At the CSEG Luncheon meeting held September 16, 1993, First Vice President Gary Taylor made the following presentations: Gold Certificate Peter I. Bediz for 50 years membership in the SEG. Silver Certificates - Roy F. Bjornson, David C. Caldwell, D.K. Bruce Fenwick, William E. Glenn, Charles R. Grigg, Emmanual Malterre, Ina R. Mayers, Mike G. Plaut, Dina V. Simin, Kenneth A. Titchkosky and Ambika P. Verma for 25 years of membership.
Peter I. Bediz, Gold Certificate recipient, addressed the luncheon with the following comments:
I appreciate receiving this Certificate attesting to my 50 years of continuous membership at SEG. I am especially delighted to receive it from the CSEG here in Calgary, where I spent about half of my professional work.
We, the old timers, have lived through many challenging and happy years. We have experienced many changes, ranging from a limited number of white traces on dark gray background paper records to the digital recording and data processing of today. We have witnessed almost incredible progress. I realize this is not the place to talk about the "good 01'" days. But there is a little historical anecdote I would like to present since it is somewhat relevant to the subject our eminent speaker will deliver today.
Nearly sixty years ago I began to study Geology at the CSM. After a short while there, I became much interested in Geophysics. The Geophysical Department's Head, Dr. Carl A. Heiland, was sent in 1925 from Germany to the U.S.A. with a torsion balance and magnetometer, to demonstrate ASKANIA's instruments, in an effort to generate sales. At that time CSM's remarkable foresight led to the establishment of a geophysical department at CSM, placing Heiland as the head of the department. In January, 1927, Heiland offered the first formal course in geophysical prospecting to be given in the U.S. Thus the new department gained a world wide reputation. But there was a problem in awarding a degree in applied geophysics.
During these early years, geophysics, particularly seismic and gravitational prospecting were at their infancy. In view of the circumstances, the school authorities were seriously dubious and genuinely fearful of the industry's acceptance of a geophysicist. There were concerns about the future - the validity of geophysics had not yet been established. School administrators felt the need to protect geophysics graduates and decided to issue them a diploma as a Geological Engineer. This was OK since these graduates had enough credit in geology courses to qualify. If requested the CSM would confirm in writing acknowledging the geophysical training. Isn't this amazing!
I have two reasons for bringing up this subject; hopefully it will help:
- To realize the tremendous improvements we geophysicists accomplished in a relatively short time, advancing from a questionable status to today's success position.
- To bring to your attention the probable parallelism that may exist with the history of development of geophysics vs. the direction the progress of environmental studies may follow, as our distinguished lecturer will analyze.
Thank you... for everything.
Peter I. Bediz
During his professional career, Peter I. Bediz has been involved in several frontier areas including a number in their very early stages of exploration. His background and years of experience world wide have made him in much demand for review and re-analysis of geophysical and geological data for integrated updated interpretations and evaluations. At the same time, his activities have included design and management of both onshore and offshore exploration programs for hydrocarbons and minerals and the interpretation of the data obtained.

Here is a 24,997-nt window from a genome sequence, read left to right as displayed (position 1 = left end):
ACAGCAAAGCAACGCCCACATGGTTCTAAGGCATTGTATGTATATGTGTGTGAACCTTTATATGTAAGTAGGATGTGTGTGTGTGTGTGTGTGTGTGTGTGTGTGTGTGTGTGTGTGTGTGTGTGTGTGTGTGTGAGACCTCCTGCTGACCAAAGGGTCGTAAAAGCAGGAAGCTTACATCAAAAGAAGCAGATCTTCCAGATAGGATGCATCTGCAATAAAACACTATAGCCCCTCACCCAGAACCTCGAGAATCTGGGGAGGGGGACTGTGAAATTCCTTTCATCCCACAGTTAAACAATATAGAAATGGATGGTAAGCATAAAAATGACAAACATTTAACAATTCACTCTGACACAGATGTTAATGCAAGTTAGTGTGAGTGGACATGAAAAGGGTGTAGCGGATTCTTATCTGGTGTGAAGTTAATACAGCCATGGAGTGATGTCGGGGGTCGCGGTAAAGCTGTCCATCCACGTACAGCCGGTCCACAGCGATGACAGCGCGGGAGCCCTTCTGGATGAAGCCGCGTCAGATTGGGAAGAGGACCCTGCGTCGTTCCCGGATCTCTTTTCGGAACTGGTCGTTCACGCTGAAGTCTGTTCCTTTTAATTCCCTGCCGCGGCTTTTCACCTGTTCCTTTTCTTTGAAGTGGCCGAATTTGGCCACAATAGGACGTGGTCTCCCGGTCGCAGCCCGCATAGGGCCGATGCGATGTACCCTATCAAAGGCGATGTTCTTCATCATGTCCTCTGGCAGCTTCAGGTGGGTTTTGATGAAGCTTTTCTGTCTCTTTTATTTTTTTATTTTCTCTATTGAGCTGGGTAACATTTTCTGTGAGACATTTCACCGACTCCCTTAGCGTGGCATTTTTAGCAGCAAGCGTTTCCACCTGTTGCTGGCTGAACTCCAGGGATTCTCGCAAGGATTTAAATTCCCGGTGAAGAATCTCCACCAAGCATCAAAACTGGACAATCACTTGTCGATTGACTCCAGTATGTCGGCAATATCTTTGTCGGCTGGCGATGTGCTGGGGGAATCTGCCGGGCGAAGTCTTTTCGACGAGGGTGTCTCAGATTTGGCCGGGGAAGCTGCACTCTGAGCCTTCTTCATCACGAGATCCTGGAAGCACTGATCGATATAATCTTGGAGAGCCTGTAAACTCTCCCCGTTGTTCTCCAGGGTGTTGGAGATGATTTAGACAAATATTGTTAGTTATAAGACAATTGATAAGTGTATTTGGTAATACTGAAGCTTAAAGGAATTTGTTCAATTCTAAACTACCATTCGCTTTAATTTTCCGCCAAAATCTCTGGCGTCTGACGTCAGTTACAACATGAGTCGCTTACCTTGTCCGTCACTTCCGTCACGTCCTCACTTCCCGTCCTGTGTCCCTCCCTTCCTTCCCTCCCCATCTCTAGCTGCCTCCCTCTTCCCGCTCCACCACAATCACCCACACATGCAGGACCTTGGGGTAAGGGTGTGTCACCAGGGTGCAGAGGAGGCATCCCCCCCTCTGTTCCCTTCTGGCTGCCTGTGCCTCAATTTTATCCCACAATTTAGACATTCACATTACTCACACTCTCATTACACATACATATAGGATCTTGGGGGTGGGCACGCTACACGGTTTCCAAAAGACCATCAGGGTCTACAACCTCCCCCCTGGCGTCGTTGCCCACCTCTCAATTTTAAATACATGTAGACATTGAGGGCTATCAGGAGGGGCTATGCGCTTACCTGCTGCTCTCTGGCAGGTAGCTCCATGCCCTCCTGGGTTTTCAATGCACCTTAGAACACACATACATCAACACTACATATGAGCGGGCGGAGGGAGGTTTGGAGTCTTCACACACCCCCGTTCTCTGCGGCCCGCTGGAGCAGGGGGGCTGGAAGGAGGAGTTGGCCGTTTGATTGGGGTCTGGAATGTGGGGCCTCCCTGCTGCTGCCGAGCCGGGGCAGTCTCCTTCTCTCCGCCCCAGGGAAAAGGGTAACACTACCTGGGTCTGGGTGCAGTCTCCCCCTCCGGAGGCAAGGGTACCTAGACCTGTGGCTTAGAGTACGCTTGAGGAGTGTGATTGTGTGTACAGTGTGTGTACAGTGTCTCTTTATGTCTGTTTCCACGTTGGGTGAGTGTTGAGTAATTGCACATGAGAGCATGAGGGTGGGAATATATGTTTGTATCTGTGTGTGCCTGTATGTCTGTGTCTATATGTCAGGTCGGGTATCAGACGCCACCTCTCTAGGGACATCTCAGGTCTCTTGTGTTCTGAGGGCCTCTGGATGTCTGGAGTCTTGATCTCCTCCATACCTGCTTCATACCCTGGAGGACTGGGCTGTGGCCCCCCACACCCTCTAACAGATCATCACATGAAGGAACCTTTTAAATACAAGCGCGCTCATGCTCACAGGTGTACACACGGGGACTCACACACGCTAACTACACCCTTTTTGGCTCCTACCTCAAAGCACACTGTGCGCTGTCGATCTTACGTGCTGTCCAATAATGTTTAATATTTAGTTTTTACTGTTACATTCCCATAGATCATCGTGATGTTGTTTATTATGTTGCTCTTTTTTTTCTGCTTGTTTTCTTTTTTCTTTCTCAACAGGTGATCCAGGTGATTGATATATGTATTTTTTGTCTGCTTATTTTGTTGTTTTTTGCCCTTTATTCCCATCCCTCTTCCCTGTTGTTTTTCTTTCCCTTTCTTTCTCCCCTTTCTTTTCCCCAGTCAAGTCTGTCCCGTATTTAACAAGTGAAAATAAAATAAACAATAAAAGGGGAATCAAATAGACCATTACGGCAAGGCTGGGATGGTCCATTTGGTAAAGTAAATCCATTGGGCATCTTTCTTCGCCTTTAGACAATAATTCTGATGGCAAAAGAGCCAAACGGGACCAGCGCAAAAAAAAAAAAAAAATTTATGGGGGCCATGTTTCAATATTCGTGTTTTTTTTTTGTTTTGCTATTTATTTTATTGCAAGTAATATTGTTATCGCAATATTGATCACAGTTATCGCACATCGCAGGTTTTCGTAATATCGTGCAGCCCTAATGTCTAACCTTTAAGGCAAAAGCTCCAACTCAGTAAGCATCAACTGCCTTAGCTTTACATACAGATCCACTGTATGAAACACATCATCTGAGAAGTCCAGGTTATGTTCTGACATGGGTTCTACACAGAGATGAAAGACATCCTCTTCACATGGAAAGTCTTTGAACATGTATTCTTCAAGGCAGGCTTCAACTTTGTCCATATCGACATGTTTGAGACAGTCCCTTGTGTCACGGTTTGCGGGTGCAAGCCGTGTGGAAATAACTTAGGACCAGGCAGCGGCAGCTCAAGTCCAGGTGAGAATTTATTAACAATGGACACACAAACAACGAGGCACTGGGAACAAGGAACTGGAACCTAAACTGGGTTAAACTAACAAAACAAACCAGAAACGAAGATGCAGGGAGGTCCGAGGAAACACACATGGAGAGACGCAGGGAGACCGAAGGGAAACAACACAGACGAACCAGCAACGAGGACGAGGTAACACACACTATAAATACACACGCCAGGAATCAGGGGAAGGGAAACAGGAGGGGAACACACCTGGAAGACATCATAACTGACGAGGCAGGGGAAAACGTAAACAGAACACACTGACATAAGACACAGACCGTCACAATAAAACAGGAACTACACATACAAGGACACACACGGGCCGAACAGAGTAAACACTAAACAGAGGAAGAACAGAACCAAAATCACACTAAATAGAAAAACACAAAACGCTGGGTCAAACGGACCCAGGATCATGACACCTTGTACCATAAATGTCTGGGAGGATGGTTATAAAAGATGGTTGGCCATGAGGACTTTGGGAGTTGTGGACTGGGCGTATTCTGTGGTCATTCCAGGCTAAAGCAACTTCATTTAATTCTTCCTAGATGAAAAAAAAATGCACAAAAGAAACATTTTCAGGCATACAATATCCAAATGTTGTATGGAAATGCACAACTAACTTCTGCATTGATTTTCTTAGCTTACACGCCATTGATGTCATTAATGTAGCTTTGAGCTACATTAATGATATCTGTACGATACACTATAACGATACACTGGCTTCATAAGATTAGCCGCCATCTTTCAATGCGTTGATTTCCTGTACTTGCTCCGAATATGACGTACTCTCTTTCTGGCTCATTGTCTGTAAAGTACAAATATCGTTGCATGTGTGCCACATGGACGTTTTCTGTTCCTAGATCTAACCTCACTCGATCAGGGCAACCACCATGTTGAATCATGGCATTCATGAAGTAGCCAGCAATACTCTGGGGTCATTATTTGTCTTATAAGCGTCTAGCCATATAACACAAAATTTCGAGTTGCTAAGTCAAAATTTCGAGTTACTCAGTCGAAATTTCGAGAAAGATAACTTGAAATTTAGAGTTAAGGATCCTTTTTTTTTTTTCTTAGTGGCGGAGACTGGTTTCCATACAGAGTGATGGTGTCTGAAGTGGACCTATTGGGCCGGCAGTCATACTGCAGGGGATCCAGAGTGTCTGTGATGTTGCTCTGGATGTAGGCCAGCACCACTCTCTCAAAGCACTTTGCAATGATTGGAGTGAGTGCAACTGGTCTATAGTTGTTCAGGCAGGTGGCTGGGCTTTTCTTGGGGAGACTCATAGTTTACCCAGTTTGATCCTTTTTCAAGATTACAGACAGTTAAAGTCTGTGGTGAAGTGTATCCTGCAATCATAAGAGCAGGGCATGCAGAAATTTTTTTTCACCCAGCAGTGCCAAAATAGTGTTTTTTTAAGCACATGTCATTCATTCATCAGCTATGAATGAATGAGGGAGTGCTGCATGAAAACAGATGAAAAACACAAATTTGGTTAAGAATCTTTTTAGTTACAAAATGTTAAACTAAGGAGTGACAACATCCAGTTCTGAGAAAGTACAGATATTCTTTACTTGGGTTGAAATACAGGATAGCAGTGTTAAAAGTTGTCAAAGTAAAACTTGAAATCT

Bediz holds two degrees from Colorado School of Mines: a Geological Engineer degree and a Masters degree in Geophysical Engineering. Awarded a Teaching Fellowship at the Massachusetts Institute of Technology, he served as a part-time instructor in the Geological Department while pursuing his Doctorate in Economic Geology.
Bediz's professional career began in 1941 in the U.S.A., working as a Party Chief on a seismic crew. Later, working abroad, he served firms in Turkey, as a district geophysicist and geologist, and was also employed in the same capacity with the Marshall Plan. His technical background led to the responsibility of evaluation and interpretation of various mining properties for technical and financial "aid".
Between 1950 and 1971 he held various positions with Century Geophysical Corp., both in Canada as President, and later as President of the parent company in Tulsa. His responsibilities were directing exploration programs for oil and gas as well as for uranium, potash and other minerals. Since 1971 when Bediz formed Bediz Exploration Consultants Ltd. in Calgary, he has been actively engaged both domestically and internationally in the petroleum and mineral industries. Fluent in at least four languages, he can read and write in the Arabic script. He has worked in Canada, The United States, Greenland, Turkey, Denmark and the North Sea. In addition he has been a part-time teacher of Geology, has worked with the United Nations recruiting experts for emerging countries and is the author of published technical papers. Bediz has still found time to serve as Chairman and Officer of various technical groups and societies both in Canada and the U.S.A.
Bediz is an Emeritus Member of the AAPG, an Emeritus Member of the SEG, a Retired Member of the EAEG, a Member of the CSEG, of which he was President in 1961, a Member of the CSPG and is a Life member of APEGGA.